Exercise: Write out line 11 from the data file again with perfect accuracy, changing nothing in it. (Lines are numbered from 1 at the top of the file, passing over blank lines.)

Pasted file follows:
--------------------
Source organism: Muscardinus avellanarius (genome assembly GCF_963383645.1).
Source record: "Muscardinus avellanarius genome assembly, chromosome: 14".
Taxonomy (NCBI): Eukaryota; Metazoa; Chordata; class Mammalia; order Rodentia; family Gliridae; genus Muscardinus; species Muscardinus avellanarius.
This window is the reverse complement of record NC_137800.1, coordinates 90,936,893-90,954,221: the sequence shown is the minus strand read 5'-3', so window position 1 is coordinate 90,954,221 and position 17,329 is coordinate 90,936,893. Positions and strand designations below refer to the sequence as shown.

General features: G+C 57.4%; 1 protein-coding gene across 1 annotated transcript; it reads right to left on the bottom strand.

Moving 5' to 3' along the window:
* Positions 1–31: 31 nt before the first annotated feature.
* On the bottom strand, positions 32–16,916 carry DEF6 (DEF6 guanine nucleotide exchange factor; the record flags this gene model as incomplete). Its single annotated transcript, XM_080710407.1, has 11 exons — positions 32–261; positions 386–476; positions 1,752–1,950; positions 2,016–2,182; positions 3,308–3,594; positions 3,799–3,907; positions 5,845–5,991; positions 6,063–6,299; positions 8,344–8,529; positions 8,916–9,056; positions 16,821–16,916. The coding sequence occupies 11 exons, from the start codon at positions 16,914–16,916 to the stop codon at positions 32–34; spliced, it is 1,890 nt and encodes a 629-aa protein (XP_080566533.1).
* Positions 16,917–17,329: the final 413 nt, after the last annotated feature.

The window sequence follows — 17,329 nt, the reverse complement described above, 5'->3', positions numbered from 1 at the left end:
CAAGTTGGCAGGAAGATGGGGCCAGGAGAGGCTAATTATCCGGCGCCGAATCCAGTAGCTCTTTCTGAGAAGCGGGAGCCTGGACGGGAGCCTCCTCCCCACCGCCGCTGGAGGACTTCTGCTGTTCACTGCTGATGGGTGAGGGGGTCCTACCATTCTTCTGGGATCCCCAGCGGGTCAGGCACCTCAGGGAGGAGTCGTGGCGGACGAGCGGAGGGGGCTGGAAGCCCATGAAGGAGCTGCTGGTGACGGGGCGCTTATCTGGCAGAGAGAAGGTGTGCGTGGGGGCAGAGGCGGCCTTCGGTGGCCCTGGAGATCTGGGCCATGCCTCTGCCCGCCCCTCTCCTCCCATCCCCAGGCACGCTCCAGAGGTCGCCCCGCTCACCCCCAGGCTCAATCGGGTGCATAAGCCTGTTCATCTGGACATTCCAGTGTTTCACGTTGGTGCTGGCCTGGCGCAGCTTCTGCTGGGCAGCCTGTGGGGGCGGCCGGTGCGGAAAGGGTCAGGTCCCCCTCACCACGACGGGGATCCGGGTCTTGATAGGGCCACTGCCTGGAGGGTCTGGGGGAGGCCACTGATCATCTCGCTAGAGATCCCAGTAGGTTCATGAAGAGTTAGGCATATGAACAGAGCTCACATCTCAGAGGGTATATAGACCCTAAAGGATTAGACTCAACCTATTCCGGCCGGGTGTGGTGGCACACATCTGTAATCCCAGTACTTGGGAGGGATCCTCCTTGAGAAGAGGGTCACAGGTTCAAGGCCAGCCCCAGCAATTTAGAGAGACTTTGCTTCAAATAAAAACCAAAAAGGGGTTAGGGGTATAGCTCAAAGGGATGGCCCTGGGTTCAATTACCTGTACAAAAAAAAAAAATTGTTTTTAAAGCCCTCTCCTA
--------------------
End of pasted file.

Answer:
CAAGTTGGCAGGAAGATGGGGCCAGGAGAGGCTAATTATCCGGCGCCGAATCCAGTAGCTCTTTCTGAGAAGCGGGAGCCTGGACGGGAGCCTCCTCCCCACCGCCGCTGGAGGACTTCTGCTGTTCACTGCTGATGGGTGAGGGGGTCCTACCATTCTTCTGGGATCCCCAGCGGGTCAGGCACCTCAGGGAGGAGTCGTGGCGGACGAGCGGAGGGGGCTGGAAGCCCATGAAGGAGCTGCTGGTGACGGGGCGCTTATCTGGCAGAGAGAAGGTGTGCGTGGGGGCAGAGGCGGCCTTCGGTGGCCCTGGAGATCTGGGCCATGCCTCTGCCCGCCCCTCTCCTCCCATCCCCAGGCACGCTCCAGAGGTCGCCCCGCTCACCCCCAGGCTCAATCGGGTGCATAAGCCTGTTCATCTGGACATTCCAGTGTTTCACGTTGGTGCTGGCCTGGCGCAGCTTCTGCTGGGCAGCCTGTGGGGGCGGCCGGTGCGGAAAGGGTCAGGTCCCCCTCACCACGACGGGGATCCGGGTCTTGATAGGGCCACTGCCTGGAGGGTCTGGGGGAGGCCACTGATCATCTCGCTAGAGATCCCAGTAGGTTCATGAAGAGTTAGGCATATGAACAGAGCTCACATCTCAGAGGGTATATAGACCCTAAAGGATTAGACTCAACCTATTCCGGCCGGGTGTGGTGGCACACATCTGTAATCCCAGTACTTGGGAGGGATCCTCCTTGAGAAGAGGGTCACAGGTTCAAGGCCAGCCCCAGCAATTTAGAGAGACTTTGCTTCAAATAAAAACCAAAAAGGGGTTAGGGGTATAGCTCAAAGGGATGGCCCTGGGTTCAATTACCTGTACAAAAAAAAAAAATTGTTTTTAAAGCCCTCTCCTA